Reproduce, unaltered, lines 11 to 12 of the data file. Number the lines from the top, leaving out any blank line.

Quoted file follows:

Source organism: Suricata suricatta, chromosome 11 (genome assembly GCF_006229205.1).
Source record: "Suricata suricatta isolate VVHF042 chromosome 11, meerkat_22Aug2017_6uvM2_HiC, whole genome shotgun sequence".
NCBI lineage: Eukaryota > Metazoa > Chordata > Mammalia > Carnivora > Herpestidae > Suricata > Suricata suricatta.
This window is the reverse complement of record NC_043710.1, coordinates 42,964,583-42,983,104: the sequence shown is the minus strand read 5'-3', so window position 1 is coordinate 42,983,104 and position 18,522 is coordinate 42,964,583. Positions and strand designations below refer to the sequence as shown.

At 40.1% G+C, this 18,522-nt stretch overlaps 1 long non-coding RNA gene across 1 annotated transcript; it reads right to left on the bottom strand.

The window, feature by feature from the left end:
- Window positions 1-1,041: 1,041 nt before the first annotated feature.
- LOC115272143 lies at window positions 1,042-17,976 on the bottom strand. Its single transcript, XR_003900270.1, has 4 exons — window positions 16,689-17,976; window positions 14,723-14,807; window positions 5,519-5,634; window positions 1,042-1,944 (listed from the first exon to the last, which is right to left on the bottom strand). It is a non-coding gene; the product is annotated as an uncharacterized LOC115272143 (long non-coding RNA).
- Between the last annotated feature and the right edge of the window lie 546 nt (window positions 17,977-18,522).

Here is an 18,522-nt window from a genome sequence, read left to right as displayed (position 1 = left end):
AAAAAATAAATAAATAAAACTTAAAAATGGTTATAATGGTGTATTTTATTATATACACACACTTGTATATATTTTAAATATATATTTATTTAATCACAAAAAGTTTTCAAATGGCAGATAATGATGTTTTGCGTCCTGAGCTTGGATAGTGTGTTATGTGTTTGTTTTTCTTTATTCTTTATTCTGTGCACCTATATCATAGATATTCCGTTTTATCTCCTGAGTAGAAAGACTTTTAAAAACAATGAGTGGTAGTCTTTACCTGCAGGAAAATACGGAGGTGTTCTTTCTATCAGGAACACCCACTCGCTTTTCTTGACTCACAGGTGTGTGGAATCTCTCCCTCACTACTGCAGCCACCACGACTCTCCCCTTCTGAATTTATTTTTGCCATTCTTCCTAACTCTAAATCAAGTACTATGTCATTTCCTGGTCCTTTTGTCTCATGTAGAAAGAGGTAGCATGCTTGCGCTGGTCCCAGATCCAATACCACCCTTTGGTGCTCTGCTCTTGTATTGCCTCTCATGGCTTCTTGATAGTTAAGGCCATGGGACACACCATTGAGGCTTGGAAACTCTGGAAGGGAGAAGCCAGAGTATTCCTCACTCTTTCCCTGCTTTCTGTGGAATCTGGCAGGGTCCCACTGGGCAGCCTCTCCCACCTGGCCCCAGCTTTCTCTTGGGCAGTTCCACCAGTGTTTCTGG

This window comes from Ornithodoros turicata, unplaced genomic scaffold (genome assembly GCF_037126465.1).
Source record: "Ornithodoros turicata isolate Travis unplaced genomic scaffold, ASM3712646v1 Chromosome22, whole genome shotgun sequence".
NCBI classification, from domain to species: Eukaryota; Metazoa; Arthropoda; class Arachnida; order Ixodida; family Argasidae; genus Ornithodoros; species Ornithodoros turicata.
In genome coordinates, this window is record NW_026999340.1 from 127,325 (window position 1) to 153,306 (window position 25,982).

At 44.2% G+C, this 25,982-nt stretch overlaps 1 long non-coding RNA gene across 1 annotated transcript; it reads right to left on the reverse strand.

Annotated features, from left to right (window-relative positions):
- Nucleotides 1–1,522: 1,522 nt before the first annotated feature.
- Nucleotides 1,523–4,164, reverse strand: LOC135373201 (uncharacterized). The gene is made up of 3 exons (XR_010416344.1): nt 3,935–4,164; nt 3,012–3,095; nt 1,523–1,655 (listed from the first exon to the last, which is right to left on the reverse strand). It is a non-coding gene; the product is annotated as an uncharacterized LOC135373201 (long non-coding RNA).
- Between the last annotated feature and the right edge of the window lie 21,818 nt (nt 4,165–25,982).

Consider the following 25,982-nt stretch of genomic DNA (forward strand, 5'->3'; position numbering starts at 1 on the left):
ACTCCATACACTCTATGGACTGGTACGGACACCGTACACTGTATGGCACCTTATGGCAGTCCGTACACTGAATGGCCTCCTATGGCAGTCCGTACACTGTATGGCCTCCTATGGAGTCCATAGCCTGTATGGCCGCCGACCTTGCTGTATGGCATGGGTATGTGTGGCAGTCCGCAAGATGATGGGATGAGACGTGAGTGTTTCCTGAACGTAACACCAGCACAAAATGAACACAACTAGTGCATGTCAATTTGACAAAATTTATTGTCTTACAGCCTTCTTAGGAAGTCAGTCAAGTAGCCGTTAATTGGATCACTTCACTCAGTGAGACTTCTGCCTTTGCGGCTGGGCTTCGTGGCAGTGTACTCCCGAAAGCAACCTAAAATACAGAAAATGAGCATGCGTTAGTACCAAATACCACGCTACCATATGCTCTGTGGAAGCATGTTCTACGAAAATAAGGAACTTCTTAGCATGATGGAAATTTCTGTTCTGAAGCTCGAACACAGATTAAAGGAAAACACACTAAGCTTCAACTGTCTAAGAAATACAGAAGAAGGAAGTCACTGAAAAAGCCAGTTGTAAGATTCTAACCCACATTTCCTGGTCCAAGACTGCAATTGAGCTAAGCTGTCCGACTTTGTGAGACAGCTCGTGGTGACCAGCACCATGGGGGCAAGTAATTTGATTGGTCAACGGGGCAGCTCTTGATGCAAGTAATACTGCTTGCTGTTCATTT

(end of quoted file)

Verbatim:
AAAAAATAAATAAATAAAACTTAAAAATGGTTATAATGGTGTATTTTATTATATACACACACTTGTATATATTTTAAATATATATTTATTTAATCACAAAAAGTTTTCAAATGGCAGATAATGATGTTTTGCGTCCTGAGCTTGGATAGTGTGTTATGTGTTTGTTTTTCTTTATTCTTTATTCTGTGCACCTATATCATAGATATTCCGTTTTATCTCCTGAGTAGAAAGACTTTTAAAAACAATGAGTGGTAGTCTTTACCTGCAGGAAAATACGGAGGTGTTCTTTCTATCAGGAACACCCACTCGCTTTTCTTGACTCACAGGTGTGTGGAATCTCTCCCTCACTACTGCAGCCACCACGACTCTCCCCTTCTGAATTTATTTTTGCCATTCTTCCTAACTCTAAATCAAGTACTATGTCATTTCCTGGTCCTTTTGTCTCATGTAGAAAGAGGTAGCATGCTTGCGCTGGTCCCAGATCCAATACCACCCTTTGGTGCTCTGCTCTTGTATTGCCTCTCATGGCTTCTTGATAGTTAAGGCCATGGGACACACCATTGAGGCTTGGAAACTCTGGAAGGGAGAAGCCAGAGTATTCCTCACTCTTTCCCTGCTTTCTGTGGAATCTGGCAGGGTCCCACTGGGCAGCCTCTCCCACCTGGCCCCAGCTTTCTCTTGGGCAGTTCCACCAGTGTTTCTGG

This window comes from Ornithodoros turicata, unplaced genomic scaffold (genome assembly GCF_037126465.1).